Sion 2026 have confirmed their bid for the Winter Olympic and Paralympic Games is over after 54 per cent of residents in a Canton-wide referendum voted against releasing funding of CHF100 million (£76 million/$101 million/€87 million).

In a statement issued after the results of the referendum were announced, the Sion 2026 Executive Committee said it would “return its mandate to organise Olympic and Paralympic Winter Games issued by Swiss Olympic and will prepare to dissolve”.

Philippe Varone, President of the City of Sion, admitted the defeat was the “end of the project” and there was “no plan B”, effectively ending any slim hopes of a revival of the bid.

The International Olympic Committee (IOC) blamed the loss on “outdated information on the cost of the Games”.

The IOC added in a statement that this was the “main concern for those voting against the funding” and claimed the “recent fundamental reforms undertaken by the IOC have unfortunately not been taken into consideration”.

Citizens across Valais voted “no” on the proposed funding package, which would have seen some of their tax money used to pay for infrastructure and security.

Residents in the city of Sion itself voted against with a 61 per cent majority.

The confirmation leaves six potential candidates in the 2026 Winter Olympic and Paralympic bid race.

Voters in Zermatt and Nendaz, considered among the largest ski resorts in the Canton, rejected the plan, but people in the mountain resorts of Crans-Montana and Saas-Fee voted yes.

The Federal Government had pledged around CHF1 billion (£759 million/$1 billion/€860 million) to help cover the costs had the referendum been successful.

Polls in the lead-up to the crunch referendum, which had a turnout of 62.5 per cent, had been too close to call but Sion 2026 and Swiss Olympic officials claimed they were confident of victory.

The referendum defeat deals what a fatal blow to Sion 2026’s candidacy and the result will also cause concern at the IOC, who have attempted to reduce the cost of bidding and hosting through their “New Norm” reforms.

“Unfortunately we did not accomplish to convince the voters in the canton of Valais of the sustainability and the chances the Olympic and Paralympic Games 2026 in Sion would have brought to the canton and to the whole country of Switzerland,” Swiss Olympic President JĂĽrg Stahl said.

Sion 2026 had claimed last week that the bid could still continue even if it lost the referendum following suggestions other cities in the Canton of Valais might step in to lead the effort.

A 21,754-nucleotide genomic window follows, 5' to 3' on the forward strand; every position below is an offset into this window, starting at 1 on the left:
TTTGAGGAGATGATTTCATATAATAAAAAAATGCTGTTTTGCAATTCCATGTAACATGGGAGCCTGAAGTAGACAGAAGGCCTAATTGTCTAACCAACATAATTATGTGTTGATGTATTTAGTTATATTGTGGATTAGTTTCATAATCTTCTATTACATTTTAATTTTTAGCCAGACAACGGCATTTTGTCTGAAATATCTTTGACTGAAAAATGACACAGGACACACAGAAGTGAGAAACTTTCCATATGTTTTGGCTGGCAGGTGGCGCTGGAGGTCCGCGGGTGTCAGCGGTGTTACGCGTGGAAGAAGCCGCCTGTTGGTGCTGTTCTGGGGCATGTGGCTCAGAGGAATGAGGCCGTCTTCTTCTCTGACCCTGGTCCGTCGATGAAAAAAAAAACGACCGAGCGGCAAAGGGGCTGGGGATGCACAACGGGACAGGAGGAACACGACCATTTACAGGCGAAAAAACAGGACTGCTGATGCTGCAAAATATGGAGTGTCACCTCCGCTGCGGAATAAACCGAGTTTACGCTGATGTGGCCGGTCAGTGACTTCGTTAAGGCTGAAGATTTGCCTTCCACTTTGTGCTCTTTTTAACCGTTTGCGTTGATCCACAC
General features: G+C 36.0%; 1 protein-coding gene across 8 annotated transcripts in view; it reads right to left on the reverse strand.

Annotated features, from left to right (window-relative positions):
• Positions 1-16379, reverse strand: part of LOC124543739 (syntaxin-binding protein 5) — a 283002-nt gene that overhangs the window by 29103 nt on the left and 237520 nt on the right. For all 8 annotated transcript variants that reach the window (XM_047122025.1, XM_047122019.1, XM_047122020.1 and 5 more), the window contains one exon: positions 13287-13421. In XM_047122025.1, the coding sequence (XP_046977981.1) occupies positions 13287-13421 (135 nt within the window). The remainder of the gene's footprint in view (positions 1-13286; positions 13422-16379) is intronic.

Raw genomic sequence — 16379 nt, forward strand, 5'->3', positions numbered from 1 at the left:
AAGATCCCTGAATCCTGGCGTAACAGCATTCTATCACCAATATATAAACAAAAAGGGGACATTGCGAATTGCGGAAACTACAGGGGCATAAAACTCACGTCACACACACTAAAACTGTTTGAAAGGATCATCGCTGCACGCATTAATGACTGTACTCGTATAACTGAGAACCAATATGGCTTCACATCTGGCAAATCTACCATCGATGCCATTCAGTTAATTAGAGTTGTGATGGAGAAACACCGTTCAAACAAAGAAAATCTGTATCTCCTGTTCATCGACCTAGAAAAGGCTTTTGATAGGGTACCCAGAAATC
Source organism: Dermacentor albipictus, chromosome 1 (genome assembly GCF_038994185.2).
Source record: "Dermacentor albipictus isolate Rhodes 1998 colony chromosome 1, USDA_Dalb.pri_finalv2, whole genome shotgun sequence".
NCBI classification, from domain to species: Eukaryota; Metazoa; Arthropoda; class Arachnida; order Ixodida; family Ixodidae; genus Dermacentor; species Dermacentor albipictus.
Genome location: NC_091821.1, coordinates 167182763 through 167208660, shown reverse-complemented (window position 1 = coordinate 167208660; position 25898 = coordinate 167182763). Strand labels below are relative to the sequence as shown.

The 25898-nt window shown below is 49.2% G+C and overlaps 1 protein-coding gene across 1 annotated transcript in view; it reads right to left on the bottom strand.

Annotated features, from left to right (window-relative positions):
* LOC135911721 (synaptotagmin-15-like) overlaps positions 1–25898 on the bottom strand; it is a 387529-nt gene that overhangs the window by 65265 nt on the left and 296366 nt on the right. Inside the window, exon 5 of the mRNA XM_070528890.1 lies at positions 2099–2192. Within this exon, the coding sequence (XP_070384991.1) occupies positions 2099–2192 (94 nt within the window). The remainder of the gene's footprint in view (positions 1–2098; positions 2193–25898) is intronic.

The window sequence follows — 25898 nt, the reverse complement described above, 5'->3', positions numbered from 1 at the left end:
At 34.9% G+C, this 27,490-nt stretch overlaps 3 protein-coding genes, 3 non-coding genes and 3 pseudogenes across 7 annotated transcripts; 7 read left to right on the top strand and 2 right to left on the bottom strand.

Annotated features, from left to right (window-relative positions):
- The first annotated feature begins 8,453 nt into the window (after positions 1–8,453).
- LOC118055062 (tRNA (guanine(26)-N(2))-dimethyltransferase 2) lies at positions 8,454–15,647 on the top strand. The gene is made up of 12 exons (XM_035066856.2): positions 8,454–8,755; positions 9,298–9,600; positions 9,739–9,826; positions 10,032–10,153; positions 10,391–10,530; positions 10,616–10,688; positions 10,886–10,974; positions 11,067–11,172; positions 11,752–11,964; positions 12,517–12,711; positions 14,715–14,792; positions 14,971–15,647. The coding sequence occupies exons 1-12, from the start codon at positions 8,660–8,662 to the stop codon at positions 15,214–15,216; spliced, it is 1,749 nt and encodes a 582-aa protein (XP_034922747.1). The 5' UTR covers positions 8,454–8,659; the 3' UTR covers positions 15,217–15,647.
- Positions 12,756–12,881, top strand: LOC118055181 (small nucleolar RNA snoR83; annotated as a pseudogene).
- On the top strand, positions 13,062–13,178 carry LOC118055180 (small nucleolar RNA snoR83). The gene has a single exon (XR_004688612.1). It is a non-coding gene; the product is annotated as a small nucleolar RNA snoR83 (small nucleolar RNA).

Crans-Montana, Brig or Zermatt were mooted as being interesting in taking over from Sion.

This appears an unlikely scenario, though, particularly given the lack of support in Sion and other areas of the Valais Canton.

Innsbruck in Austria became the latest city to suffer such a defeat in October, killing their bid for 2026.

A total of 60 per cent of residents in the Canton of GraubĂĽnden also voted against a former rival Swiss 2026 bid.

A referendum for a 2022 bid from Davos, also in GraubĂĽnden, was similarly unsuccessful, as was one in KrakĂłw in Poland and Munich in Germany.

Calgary in Canada is also likely to face a referendum late this year or early in 2019, while Stockholm in Sweden and an Italian bid from Milan, Turin and Cortina d’Ampezzo are still not guaranteed political support.

That leaves Erzurum in Turkey, currently considered a rank outsider, as well as Graz in Austria, the country where the referendum in Innsbruck has already failed, and Sapporo in Japan, which would prefer to bid for the 2030 edition instead.

The IOC is due to approve official candidates at its Session in Buenos Aires in October before a host is chosen in September 2019.

“We would like to thank all those involved who have embarked on this adventure, starting with the Sion 2026 Committee, the Federal Council, the Valais authorities and the city of Sion,” the IOC statement added.

“We also welcome the support of the Swiss Olympic Committee and all the athletes who have been involved in the Sion 2026 bid.

“The broad support of all these stakeholders has fully illustrated Switzerland’s commitment to the Olympic values.

“We share their disappointment, and express our thanks to all those whose commitment to this potential candidature allowed the Swiss people to dream of hosting the Olympic Winter Games 2026.”


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